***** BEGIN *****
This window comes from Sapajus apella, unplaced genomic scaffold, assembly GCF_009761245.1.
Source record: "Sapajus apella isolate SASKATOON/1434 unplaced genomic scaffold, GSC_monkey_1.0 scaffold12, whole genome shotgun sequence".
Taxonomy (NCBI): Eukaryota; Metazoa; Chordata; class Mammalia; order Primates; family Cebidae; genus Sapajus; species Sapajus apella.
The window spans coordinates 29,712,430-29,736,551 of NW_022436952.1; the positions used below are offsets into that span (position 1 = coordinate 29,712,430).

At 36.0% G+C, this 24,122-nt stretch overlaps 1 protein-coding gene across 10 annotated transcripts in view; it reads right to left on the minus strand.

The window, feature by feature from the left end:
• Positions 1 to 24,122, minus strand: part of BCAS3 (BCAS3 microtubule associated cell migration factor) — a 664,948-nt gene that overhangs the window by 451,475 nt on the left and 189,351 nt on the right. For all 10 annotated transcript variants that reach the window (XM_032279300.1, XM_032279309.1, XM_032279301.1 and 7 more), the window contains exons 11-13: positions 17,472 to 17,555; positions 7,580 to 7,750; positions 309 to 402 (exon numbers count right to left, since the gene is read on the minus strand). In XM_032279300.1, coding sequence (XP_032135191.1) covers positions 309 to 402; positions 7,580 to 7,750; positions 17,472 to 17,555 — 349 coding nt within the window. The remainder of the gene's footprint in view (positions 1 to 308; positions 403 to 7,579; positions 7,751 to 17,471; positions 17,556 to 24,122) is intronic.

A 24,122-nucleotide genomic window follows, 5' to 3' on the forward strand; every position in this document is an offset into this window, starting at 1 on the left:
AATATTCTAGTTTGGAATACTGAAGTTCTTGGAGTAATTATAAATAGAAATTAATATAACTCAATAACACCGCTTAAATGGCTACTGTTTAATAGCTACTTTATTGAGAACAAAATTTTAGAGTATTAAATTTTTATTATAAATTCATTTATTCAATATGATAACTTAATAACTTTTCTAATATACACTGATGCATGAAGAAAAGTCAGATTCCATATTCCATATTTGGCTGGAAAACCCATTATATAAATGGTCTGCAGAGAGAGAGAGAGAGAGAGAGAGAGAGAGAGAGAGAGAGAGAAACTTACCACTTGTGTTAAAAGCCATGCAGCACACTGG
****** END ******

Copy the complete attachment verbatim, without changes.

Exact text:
This window comes from Sapajus apella, unplaced genomic scaffold, assembly GCF_009761245.1.
Source record: "Sapajus apella isolate SASKATOON/1434 unplaced genomic scaffold, GSC_monkey_1.0 scaffold12, whole genome shotgun sequence".
Taxonomy (NCBI): Eukaryota; Metazoa; Chordata; class Mammalia; order Primates; family Cebidae; genus Sapajus; species Sapajus apella.
The window spans coordinates 29,712,430-29,736,551 of NW_022436952.1; the positions used below are offsets into that span (position 1 = coordinate 29,712,430).

At 36.0% G+C, this 24,122-nt stretch overlaps 1 protein-coding gene across 10 annotated transcripts in view; it reads right to left on the minus strand.

The window, feature by feature from the left end:
• Positions 1 to 24,122, minus strand: part of BCAS3 (BCAS3 microtubule associated cell migration factor) — a 664,948-nt gene that overhangs the window by 451,475 nt on the left and 189,351 nt on the right. For all 10 annotated transcript variants that reach the window (XM_032279300.1, XM_032279309.1, XM_032279301.1 and 7 more), the window contains exons 11-13: positions 17,472 to 17,555; positions 7,580 to 7,750; positions 309 to 402 (exon numbers count right to left, since the gene is read on the minus strand). In XM_032279300.1, coding sequence (XP_032135191.1) covers positions 309 to 402; positions 7,580 to 7,750; positions 17,472 to 17,555 — 349 coding nt within the window. The remainder of the gene's footprint in view (positions 1 to 308; positions 403 to 7,579; positions 7,751 to 17,471; positions 17,556 to 24,122) is intronic.

A 24,122-nucleotide genomic window follows, 5' to 3' on the forward strand; every position in this document is an offset into this window, starting at 1 on the left:
AATATTCTAGTTTGGAATACTGAAGTTCTTGGAGTAATTATAAATAGAAATTAATATAACTCAATAACACCGCTTAAATGGCTACTGTTTAATAGCTACTTTATTGAGAACAAAATTTTAGAGTATTAAATTTTTATTATAAATTCATTTATTCAATATGATAACTTAATAACTTTTCTAATATACACTGATGCATGAAGAAAAGTCAGATTCCATATTCCATATTTGGCTGGAAAACCCATTATATAAATGGTCTGCAGAGAGAGAGAGAGAGAGAGAGAGAGAGAGAGAGAGAGAGAGAAACTTACCACTTGTGTTAAAAGCCATGCAGCACACTGG